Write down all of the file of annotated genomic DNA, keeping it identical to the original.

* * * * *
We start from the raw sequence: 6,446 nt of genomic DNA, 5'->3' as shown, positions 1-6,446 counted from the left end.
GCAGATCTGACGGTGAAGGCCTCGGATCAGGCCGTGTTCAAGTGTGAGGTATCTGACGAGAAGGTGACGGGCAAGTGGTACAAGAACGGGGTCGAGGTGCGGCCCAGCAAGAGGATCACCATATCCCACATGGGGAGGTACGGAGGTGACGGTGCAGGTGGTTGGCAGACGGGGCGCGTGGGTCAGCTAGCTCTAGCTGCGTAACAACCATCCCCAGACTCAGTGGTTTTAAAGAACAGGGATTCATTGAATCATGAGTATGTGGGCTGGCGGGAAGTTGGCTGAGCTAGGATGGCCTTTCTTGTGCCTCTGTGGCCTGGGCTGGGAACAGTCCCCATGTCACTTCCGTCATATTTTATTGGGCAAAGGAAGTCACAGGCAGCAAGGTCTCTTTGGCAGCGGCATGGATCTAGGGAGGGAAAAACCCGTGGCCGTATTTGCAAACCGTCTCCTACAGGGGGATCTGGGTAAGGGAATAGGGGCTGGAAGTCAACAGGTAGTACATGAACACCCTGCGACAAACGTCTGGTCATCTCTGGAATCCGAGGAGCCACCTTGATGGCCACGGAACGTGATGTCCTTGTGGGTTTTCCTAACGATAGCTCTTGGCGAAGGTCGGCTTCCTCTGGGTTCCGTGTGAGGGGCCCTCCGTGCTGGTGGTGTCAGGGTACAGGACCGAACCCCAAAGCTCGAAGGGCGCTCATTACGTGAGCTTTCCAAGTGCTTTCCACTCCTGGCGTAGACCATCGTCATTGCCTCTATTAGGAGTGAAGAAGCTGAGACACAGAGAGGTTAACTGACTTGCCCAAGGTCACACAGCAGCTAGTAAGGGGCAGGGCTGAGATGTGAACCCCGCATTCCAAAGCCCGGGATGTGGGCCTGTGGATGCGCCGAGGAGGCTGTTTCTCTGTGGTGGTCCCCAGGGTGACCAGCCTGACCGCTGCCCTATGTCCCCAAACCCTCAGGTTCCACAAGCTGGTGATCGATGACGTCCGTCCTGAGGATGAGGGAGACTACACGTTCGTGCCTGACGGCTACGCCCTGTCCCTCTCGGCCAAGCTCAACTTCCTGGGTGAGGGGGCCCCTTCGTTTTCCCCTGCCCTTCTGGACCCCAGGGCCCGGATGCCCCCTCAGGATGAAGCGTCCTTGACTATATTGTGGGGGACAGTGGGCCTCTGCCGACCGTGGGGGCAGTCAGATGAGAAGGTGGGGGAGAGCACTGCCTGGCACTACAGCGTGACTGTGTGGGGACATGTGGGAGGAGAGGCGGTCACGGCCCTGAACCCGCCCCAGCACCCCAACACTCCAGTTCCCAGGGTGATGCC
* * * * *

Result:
We start from the raw sequence: 6,446 nt of genomic DNA, 5'->3' as shown, positions 1-6,446 counted from the left end.
GCAGATCTGACGGTGAAGGCCTCGGATCAGGCCGTGTTCAAGTGTGAGGTATCTGACGAGAAGGTGACGGGCAAGTGGTACAAGAACGGGGTCGAGGTGCGGCCCAGCAAGAGGATCACCATATCCCACATGGGGAGGTACGGAGGTGACGGTGCAGGTGGTTGGCAGACGGGGCGCGTGGGTCAGCTAGCTCTAGCTGCGTAACAACCATCCCCAGACTCAGTGGTTTTAAAGAACAGGGATTCATTGAATCATGAGTATGTGGGCTGGCGGGAAGTTGGCTGAGCTAGGATGGCCTTTCTTGTGCCTCTGTGGCCTGGGCTGGGAACAGTCCCCATGTCACTTCCGTCATATTTTATTGGGCAAAGGAAGTCACAGGCAGCAAGGTCTCTTTGGCAGCGGCATGGATCTAGGGAGGGAAAAACCCGTGGCCGTATTTGCAAACCGTCTCCTACAGGGGGATCTGGGTAAGGGAATAGGGGCTGGAAGTCAACAGGTAGTACATGAACACCCTGCGACAAACGTCTGGTCATCTCTGGAATCCGAGGAGCCACCTTGATGGCCACGGAACGTGATGTCCTTGTGGGTTTTCCTAACGATAGCTCTTGGCGAAGGTCGGCTTCCTCTGGGTTCCGTGTGAGGGGCCCTCCGTGCTGGTGGTGTCAGGGTACAGGACCGAACCCCAAAGCTCGAAGGGCGCTCATTACGTGAGCTTTCCAAGTGCTTTCCACTCCTGGCGTAGACCATCGTCATTGCCTCTATTAGGAGTGAAGAAGCTGAGACACAGAGAGGTTAACTGACTTGCCCAAGGTCACACAGCAGCTAGTAAGGGGCAGGGCTGAGATGTGAACCCCGCATTCCAAAGCCCGGGATGTGGGCCTGTGGATGCGCCGAGGAGGCTGTTTCTCTGTGGTGGTCCCCAGGGTGACCAGCCTGACCGCTGCCCTATGTCCCCAAACCCTCAGGTTCCACAAGCTGGTGATCGATGACGTCCGTCCTGAGGATGAGGGAGACTACACGTTCGTGCCTGACGGCTACGCCCTGTCCCTCTCGGCCAAGCTCAACTTCCTGGGTGAGGGGGCCCCTTCGTTTTCCCCTGCCCTTCTGGACCCCAGGGCCCGGATGCCCCCTCAGGATGAAGCGTCCTTGACTATATTGTGGGGGACAGTGGGCCTCTGCCGACCGTGGGGGCAGTCAGATGAGAAGGTGGGGGAGAGCACTGCCTGGCACTACAGCGTGACTGTGTGGGGACATGTGGGAGGAGAGGCGGTCACGGCCCTGAACCCGCCCCAGCACCCCAACACTCCAGTTCCCAGGGTGATGCC